The ideal Kansas University freshman class of 2016 would include more minorities, have a higher ACT score and include a lower percentage of Kansas students.
That's according to a committee charged with determining a long-term strategy for recruiting students to KU.
"It's easy to look at this and say we're decreasing the number of Kansas students," said Marlesa Roney, vice provost for student success. "You may think I'm a politician, but I look at it as increasing the number of out-of-state students. We are still the University of Kansas and our primary audience will always be Kansans."
The report was one of 11 presented Wednesday during a town hall meeting to discuss priorities and goals for KU's division of student services. Reports laid out goals for areas including graduation rates, student health and the dissemination of information to students.
The reports were the result of a semesterlong process involving 200 KU administrators, faculty and staff.
The committee investigating recruitment strategies said it hoped to keep freshman class levels around 4,080, or roughly the same as current levels. At the same time, the university should increase average freshman ACT scores from the current level of 24.1 to 26 by 2016.
"What we're trying to do is enhance the profile of the student body," said Lisa Pinamonti, director of admissions and scholarships.
That also involves increasing the diversity of campus. The committee set a goal of having 14 percent of incoming freshmen and 16 percent of transfer students be from minority groups.
In the fall 2003 semester, 12.6 percent of freshmen and 14 percent of transfer students were minorities.
The number is the first diversity goal publicly announced by KU since Chancellor Robert Hemenway arrived in 1995. At the time, Hemenway said he wanted 10 percent of the freshman class to be minorities by fall 1996, up from the then-current level of 9.7 percent. KU didn't reach Hemenway's goal until fall 2002.
Another form of diversity, Roney said, is the hometown of students. That's why KU is looking to scale back its percentage of Kansas residents slightly from 68 percent to 65 percent by 2016.
"These students tend to bring different kinds of experiences," Roney said.
KU is looking to enlist alumni to help with the recruitment of out-of-state students.
Another key focus from the student success division will be improving student retention rates. Provost David Shulenburger has endorsed goals of increasing the freshman-sophomore retention rate from 82 percent to 85 percent, and increasing the six-year graduation rate from 57 percent to 65 percent.
Mary Ann Rasnak, director of the student development center, said the plan for meeting those goals would include increasing support for students in entry-level mathematics classes, creating an "early alert" system for students who are in academic trouble and increasing participation in thematic learning communities, in which freshmen take three courses with the same group of students.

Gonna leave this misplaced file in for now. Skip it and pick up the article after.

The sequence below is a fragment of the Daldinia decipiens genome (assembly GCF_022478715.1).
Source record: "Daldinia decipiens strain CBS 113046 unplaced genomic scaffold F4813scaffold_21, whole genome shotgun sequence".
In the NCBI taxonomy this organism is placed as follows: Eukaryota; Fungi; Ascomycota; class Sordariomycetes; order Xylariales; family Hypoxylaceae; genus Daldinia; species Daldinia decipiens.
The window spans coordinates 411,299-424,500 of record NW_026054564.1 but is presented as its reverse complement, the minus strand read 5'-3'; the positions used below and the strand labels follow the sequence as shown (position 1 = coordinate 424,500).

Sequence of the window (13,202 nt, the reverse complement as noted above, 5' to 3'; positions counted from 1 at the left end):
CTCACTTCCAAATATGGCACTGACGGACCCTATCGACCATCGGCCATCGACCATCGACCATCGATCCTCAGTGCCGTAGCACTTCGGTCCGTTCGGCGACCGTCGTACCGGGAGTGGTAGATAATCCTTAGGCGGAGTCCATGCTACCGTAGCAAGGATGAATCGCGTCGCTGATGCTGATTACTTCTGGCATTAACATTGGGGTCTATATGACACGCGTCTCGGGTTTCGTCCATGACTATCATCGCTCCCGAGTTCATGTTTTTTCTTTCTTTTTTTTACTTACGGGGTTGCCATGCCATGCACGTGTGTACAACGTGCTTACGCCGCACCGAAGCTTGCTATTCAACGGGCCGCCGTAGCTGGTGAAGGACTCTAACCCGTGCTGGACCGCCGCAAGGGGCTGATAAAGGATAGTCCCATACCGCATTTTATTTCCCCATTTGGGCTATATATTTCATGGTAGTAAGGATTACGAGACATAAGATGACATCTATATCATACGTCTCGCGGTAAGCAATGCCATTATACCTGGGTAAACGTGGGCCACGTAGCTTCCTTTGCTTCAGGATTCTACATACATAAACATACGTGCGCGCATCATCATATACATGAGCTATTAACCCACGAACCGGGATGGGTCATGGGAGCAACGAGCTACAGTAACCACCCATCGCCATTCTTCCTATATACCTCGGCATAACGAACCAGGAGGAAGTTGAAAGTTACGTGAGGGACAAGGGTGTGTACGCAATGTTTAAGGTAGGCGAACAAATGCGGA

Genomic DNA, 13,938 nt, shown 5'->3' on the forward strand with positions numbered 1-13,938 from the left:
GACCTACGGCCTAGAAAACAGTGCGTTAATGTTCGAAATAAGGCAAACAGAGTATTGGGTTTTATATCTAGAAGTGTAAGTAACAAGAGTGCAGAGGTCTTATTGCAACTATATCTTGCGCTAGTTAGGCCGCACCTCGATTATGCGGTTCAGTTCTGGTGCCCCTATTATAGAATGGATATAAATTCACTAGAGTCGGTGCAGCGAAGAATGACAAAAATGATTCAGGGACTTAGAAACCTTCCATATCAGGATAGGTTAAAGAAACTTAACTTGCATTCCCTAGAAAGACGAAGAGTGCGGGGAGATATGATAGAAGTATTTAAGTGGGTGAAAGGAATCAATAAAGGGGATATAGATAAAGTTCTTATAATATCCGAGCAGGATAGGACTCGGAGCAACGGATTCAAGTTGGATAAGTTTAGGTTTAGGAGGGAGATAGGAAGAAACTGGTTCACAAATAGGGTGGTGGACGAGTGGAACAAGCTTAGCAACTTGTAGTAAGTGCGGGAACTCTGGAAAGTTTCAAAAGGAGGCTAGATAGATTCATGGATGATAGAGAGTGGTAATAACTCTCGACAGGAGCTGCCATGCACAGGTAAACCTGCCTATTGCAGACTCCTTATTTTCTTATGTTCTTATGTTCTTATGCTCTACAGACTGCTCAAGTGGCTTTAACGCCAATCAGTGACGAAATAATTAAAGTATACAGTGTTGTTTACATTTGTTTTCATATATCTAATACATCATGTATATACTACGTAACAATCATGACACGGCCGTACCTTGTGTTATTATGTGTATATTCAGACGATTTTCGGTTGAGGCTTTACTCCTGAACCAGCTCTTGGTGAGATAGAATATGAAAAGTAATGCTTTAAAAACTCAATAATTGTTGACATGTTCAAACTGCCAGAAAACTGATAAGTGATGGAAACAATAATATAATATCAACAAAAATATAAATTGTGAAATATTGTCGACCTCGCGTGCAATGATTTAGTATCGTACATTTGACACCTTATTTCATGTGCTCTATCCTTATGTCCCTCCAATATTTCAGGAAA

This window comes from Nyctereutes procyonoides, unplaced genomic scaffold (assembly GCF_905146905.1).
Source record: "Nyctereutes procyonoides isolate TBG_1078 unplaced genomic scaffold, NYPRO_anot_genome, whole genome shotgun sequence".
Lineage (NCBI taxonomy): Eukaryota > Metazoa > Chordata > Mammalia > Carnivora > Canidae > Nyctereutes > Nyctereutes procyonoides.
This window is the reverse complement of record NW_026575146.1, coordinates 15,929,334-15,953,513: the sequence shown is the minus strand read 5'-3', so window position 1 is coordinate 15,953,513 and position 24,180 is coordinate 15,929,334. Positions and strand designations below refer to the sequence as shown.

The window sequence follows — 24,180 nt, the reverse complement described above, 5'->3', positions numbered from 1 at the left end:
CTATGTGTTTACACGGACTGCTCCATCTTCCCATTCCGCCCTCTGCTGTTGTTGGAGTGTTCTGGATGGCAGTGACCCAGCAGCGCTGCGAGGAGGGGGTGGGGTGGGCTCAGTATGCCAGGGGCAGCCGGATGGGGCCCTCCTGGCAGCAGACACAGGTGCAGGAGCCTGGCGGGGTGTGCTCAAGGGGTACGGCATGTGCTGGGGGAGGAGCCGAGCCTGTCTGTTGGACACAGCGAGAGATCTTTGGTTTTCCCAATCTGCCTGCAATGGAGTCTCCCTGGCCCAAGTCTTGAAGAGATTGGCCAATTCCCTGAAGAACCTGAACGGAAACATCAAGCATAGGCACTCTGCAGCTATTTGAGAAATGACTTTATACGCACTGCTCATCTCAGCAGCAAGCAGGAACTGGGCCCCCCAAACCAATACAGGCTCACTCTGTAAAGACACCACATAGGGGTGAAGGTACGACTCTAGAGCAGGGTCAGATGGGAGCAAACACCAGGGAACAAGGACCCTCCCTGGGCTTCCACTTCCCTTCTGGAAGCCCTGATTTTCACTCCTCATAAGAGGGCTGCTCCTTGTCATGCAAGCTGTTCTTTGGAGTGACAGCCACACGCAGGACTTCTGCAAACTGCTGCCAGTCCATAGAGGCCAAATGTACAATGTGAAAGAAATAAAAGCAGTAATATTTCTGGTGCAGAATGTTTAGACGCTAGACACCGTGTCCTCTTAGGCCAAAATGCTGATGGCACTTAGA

"We expect students to be successful," Rasnak said. "The university expects them to be successful, and we will help them do that."
Roney said she expected to take the information gathered from the town hall meetings and create a report that includes implementation and strategies for financing the student success plan. That report should be complete by Aug. 1.
Generally, changes in departments and goals will be based on making services more accessible for students, she said.
"What you have is a new approach to dealing with student services at the University of Kansas," she said.
|Eleven committees investigating priorities and goals for the division of student success at Kansas University presented their findings during a town hall meeting Wednesday.Another meeting is scheduled from 8:30 a.m. to 10:30 a.m. today in the Courtside Room of the Burge Union.A full list of the recommendations appears at www.vpss.ku.edu/priorities.Highlights of the committee reports included:¢ Increasing the number of students graduating in four years.¢ Increasing the number of freshman minority students from 12.6 percent to 14 percent by 2016. Also, increasing the percentage of out-of-state students from 32 percent to 35 percent, and increasing the average freshman ACT score from 24.1 to 26.¢ Improving recruitment efforts at community colleges.¢ Creating a permanent committee to examine the status of KU's minority population, including an online survey to gauge the culture for minority students. Also, increasing financial packages for minority students.¢ Increasing retention rates for freshmen from 82 percent to 85 percent, and increasing six-year graduation rates from 57 percent to 65 percent.¢ Increasing participation in thematic learning communities to 2,000 students by 2008.¢ Creating a "one-stop" center for students to ask questions on such topics as enrollment and financial aid.|